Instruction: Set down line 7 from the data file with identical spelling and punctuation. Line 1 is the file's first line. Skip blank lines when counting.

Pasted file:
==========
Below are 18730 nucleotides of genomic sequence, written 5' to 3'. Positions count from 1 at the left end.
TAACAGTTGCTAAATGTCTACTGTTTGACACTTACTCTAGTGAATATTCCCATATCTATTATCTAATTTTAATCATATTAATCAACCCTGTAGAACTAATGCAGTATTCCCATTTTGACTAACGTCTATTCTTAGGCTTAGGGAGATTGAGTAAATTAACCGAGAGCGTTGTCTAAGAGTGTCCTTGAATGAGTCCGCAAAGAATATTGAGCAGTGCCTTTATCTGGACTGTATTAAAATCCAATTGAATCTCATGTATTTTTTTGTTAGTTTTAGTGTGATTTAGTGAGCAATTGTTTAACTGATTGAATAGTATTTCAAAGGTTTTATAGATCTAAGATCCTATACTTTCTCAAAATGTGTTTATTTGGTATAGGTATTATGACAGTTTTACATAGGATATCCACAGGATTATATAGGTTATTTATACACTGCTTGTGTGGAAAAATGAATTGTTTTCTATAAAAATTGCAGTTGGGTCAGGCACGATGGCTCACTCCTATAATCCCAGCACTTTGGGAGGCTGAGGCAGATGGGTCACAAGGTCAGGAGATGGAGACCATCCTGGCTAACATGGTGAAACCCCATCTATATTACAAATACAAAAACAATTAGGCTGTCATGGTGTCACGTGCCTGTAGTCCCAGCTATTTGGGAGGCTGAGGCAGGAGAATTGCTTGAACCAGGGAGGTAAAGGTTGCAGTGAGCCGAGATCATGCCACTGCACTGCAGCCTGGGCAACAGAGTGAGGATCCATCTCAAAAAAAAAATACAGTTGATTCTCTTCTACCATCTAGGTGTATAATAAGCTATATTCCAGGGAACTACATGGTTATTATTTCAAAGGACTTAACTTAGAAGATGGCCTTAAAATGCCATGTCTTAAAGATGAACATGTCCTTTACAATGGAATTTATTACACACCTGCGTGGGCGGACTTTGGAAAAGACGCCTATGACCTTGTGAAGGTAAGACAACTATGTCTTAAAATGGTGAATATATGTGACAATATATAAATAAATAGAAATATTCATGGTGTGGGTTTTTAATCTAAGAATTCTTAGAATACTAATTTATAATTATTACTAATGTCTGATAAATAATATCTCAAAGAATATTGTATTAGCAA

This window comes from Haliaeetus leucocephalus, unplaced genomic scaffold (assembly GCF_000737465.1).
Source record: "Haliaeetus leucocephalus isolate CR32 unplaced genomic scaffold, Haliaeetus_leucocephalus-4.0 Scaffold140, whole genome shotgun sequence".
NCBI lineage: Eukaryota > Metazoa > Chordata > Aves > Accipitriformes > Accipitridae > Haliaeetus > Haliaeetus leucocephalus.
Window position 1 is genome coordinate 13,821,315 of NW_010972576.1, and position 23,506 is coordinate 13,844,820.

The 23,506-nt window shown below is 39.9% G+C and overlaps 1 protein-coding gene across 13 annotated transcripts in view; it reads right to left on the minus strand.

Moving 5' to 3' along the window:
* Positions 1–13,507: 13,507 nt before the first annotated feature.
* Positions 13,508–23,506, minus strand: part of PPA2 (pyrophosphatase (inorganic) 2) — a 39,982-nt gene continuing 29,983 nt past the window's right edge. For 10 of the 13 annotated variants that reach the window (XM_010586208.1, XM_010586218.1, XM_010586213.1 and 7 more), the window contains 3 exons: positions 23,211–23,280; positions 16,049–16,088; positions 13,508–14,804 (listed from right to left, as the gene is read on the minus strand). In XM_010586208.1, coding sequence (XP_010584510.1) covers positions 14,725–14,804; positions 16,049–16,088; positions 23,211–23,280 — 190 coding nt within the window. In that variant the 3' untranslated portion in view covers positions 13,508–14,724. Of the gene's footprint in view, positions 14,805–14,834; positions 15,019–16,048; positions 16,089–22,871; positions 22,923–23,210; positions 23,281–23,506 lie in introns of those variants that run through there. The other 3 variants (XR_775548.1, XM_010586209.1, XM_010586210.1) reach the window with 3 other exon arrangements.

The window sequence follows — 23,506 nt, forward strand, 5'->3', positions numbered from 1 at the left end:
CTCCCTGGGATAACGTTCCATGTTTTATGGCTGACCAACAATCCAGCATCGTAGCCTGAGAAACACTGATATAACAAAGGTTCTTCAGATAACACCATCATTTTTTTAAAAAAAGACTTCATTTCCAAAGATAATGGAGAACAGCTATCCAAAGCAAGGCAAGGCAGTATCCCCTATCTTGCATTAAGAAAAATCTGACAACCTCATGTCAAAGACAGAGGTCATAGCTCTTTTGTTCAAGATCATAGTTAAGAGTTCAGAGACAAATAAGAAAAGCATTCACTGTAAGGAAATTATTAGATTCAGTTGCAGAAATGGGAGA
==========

The 23,506-nt window shown below is 39.9% G+C and overlaps 1 protein-coding gene across 13 annotated transcripts in view; it reads right to left on the minus strand.